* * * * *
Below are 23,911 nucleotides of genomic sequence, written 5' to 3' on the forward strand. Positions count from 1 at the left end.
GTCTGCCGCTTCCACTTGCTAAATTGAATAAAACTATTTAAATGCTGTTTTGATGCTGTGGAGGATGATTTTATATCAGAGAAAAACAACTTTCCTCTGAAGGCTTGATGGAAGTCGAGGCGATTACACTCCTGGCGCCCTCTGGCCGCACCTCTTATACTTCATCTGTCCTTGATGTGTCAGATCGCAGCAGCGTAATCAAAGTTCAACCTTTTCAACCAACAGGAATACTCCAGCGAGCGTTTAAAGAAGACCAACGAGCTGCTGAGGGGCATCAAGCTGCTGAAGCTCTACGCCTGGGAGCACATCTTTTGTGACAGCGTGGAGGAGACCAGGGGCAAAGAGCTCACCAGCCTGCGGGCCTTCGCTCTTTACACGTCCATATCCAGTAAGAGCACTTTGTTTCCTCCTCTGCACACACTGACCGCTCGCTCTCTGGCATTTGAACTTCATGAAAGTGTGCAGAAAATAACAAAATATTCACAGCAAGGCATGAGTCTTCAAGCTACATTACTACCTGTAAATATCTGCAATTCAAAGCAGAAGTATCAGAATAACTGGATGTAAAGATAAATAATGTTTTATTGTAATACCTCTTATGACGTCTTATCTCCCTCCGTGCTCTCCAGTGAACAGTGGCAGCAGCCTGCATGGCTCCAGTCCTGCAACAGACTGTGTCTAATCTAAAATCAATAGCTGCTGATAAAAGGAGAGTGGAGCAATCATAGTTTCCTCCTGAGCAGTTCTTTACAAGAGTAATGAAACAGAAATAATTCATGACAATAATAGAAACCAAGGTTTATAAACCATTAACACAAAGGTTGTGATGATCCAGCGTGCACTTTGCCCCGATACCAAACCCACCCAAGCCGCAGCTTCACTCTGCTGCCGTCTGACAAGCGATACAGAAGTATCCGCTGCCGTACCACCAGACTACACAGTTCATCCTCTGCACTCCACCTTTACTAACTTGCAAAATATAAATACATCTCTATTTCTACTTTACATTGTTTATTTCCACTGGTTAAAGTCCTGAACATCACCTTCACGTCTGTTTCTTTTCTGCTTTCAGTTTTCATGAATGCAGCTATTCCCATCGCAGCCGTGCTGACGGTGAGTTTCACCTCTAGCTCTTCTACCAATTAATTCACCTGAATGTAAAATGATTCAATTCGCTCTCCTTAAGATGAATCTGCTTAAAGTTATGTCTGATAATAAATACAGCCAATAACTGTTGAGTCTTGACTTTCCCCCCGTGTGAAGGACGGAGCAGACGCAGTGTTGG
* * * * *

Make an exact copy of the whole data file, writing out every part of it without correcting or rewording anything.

Below are 23,911 nucleotides of genomic sequence, written 5' to 3' on the forward strand. Positions count from 1 at the left end.
GTCTGCCGCTTCCACTTGCTAAATTGAATAAAACTATTTAAATGCTGTTTTGATGCTGTGGAGGATGATTTTATATCAGAGAAAAACAACTTTCCTCTGAAGGCTTGATGGAAGTCGAGGCGATTACACTCCTGGCGCCCTCTGGCCGCACCTCTTATACTTCATCTGTCCTTGATGTGTCAGATCGCAGCAGCGTAATCAAAGTTCAACCTTTTCAACCAACAGGAATACTCCAGCGAGCGTTTAAAGAAGACCAACGAGCTGCTGAGGGGCATCAAGCTGCTGAAGCTCTACGCCTGGGAGCACATCTTTTGTGACAGCGTGGAGGAGACCAGGGGCAAAGAGCTCACCAGCCTGCGGGCCTTCGCTCTTTACACGTCCATATCCAGTAAGAGCACTTTGTTTCCTCCTCTGCACACACTGACCGCTCGCTCTCTGGCATTTGAACTTCATGAAAGTGTGCAGAAAATAACAAAATATTCACAGCAAGGCATGAGTCTTCAAGCTACATTACTACCTGTAAATATCTGCAATTCAAAGCAGAAGTATCAGAATAACTGGATGTAAAGATAAATAATGTTTTATTGTAATACCTCTTATGACGTCTTATCTCCCTCCGTGCTCTCCAGTGAACAGTGGCAGCAGCCTGCATGGCTCCAGTCCTGCAACAGACTGTGTCTAATCTAAAATCAATAGCTGCTGATAAAAGGAGAGTGGAGCAATCATAGTTTCCTCCTGAGCAGTTCTTTACAAGAGTAATGAAACAGAAATAATTCATGACAATAATAGAAACCAAGGTTTATAAACCATTAACACAAAGGTTGTGATGATCCAGCGTGCACTTTGCCCCGATACCAAACCCACCCAAGCCGCAGCTTCACTCTGCTGCCGTCTGACAAGCGATACAGAAGTATCCGCTGCCGTACCACCAGACTACACAGTTCATCCTCTGCACTCCACCTTTACTAACTTGCAAAATATAAATACATCTCTATTTCTACTTTACATTGTTTATTTCCACTGGTTAAAGTCCTGAACATCACCTTCACGTCTGTTTCTTTTCTGCTTTCAGTTTTCATGAATGCAGCTATTCCCATCGCAGCCGTGCTGACGGTGAGTTTCACCTCTAGCTCTTCTACCAATTAATTCACCTGAATGTAAAATGATTCAATTCGCTCTCCTTAAGATGAATCTGCTTAAAGTTATGTCTGATAATAAATACAGCCAATAACTGTTGAGTCTTGACTTTCCCCCCGTGTGAAGGACGGAGCAGACGCAGTGTTGG